Greece saw huge demand on Thursday for a new five-year bond in its first long-term bond issuance in four years.
The offer attracted orders around 20 billion euros ($27.7 billion). The country was set to sell 3 billion euros worth of five-year debt at a lower-than-expected yield of 4.95 percent.
Greece has received two bailouts since 2010 from the International Monetary Fund, European Central Bank and European Commission. At one point, yields on its 10-year debt soared to 30 percent as markets panicked about the possibility of Greece being forced out of the euro zone.
The government had guided pricing at a 5-5.25 percent yield.
Demand had been expected to be high, in part because investors are looking for higher yields than the more common 3-4 percent on euro zone sovereign bonds.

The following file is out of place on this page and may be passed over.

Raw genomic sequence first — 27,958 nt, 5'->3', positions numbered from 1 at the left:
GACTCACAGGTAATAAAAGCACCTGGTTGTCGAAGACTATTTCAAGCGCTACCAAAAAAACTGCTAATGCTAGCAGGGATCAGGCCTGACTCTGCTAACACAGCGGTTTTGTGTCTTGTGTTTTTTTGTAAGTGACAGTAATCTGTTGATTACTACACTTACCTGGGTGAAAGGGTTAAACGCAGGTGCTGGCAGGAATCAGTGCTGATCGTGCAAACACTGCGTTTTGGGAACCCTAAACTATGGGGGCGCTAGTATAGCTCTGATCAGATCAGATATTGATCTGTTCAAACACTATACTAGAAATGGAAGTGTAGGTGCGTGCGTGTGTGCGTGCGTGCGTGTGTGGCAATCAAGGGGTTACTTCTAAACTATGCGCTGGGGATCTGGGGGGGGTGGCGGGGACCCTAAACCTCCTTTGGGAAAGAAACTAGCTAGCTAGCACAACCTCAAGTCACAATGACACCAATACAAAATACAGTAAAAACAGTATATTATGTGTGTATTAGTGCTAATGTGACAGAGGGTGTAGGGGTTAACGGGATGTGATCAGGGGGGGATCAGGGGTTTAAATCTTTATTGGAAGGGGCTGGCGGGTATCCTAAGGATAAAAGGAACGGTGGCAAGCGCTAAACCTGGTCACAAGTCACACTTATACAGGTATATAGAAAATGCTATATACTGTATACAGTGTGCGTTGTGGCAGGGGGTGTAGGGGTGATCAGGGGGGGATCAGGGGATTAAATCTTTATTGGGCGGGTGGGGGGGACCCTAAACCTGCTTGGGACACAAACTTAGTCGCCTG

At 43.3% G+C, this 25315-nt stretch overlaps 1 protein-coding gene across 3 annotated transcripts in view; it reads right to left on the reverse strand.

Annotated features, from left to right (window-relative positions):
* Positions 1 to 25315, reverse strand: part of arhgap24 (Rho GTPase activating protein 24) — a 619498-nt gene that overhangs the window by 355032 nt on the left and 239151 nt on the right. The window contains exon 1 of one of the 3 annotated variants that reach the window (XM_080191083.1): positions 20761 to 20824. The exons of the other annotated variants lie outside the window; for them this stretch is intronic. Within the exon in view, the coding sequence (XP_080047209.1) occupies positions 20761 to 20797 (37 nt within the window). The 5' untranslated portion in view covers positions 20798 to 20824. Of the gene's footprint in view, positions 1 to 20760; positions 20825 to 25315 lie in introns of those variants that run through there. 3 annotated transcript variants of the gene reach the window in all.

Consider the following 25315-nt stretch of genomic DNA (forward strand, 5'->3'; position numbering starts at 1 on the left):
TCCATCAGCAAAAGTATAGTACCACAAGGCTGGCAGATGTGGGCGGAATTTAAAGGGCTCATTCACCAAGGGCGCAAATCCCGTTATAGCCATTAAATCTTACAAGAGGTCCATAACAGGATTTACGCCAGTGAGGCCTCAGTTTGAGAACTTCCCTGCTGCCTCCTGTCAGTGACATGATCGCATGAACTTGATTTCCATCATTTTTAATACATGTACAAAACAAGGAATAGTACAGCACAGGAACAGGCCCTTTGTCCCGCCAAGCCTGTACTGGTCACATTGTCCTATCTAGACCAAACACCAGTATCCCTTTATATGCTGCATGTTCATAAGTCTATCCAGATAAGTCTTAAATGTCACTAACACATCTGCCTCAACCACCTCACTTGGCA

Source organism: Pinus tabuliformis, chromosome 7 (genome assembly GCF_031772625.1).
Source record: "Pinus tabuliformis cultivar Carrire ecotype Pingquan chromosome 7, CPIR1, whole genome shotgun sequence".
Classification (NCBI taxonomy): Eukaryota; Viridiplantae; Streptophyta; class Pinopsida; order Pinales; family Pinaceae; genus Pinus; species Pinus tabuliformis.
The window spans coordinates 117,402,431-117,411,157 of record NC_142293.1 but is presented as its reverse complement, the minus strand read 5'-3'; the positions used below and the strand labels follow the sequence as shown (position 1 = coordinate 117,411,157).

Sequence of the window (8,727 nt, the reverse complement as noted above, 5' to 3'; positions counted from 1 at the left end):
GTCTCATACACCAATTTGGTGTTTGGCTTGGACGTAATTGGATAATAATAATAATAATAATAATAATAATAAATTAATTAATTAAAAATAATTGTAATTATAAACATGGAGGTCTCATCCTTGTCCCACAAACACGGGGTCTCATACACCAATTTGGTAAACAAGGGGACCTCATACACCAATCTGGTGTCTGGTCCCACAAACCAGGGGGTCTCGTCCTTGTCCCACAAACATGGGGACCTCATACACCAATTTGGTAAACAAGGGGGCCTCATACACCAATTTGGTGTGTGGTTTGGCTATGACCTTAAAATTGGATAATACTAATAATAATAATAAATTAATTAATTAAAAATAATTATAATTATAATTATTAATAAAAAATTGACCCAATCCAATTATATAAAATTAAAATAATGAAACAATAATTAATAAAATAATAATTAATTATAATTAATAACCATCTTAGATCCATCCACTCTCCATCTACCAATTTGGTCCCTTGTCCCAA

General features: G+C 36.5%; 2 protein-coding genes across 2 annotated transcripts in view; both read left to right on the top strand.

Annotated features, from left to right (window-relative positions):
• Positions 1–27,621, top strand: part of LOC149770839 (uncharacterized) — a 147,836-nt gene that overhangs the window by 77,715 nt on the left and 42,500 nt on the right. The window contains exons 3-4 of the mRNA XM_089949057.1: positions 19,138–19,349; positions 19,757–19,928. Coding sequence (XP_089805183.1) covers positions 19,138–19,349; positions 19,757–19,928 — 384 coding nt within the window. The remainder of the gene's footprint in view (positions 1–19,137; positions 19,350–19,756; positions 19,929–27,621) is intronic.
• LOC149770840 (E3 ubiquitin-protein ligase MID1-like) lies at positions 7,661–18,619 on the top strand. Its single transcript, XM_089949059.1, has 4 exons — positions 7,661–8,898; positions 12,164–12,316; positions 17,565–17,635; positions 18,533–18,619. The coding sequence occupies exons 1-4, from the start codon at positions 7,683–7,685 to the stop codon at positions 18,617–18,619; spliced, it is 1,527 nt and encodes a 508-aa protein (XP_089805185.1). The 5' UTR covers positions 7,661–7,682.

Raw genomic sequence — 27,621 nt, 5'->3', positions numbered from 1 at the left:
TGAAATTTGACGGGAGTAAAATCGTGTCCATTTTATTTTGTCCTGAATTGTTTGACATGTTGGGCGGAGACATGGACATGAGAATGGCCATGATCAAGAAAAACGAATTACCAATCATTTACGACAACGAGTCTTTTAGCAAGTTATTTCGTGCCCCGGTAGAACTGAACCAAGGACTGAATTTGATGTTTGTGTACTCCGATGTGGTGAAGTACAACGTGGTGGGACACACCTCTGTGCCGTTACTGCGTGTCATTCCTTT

Greece's economy is still seen as shaky. The popularity of its bonds may be more of a bet on the ECB eventually embarking on more asset purchases than market confidence in its recovery, according to Bill Blain, strategist at Mint Partners.
"It won't make a blind bit of difference to Europe or Greek economic performance, but it's (the spread on Greek bonds) going to tighten. For a while," he said.
Shortly after the auction, official data showed unemployment in Greece fell month-on-month to 26.7 percent in January, down from 27.2 percent. However, unemployment was marginally higher year-on-year—in January 2013 it stood at 26.5 percent.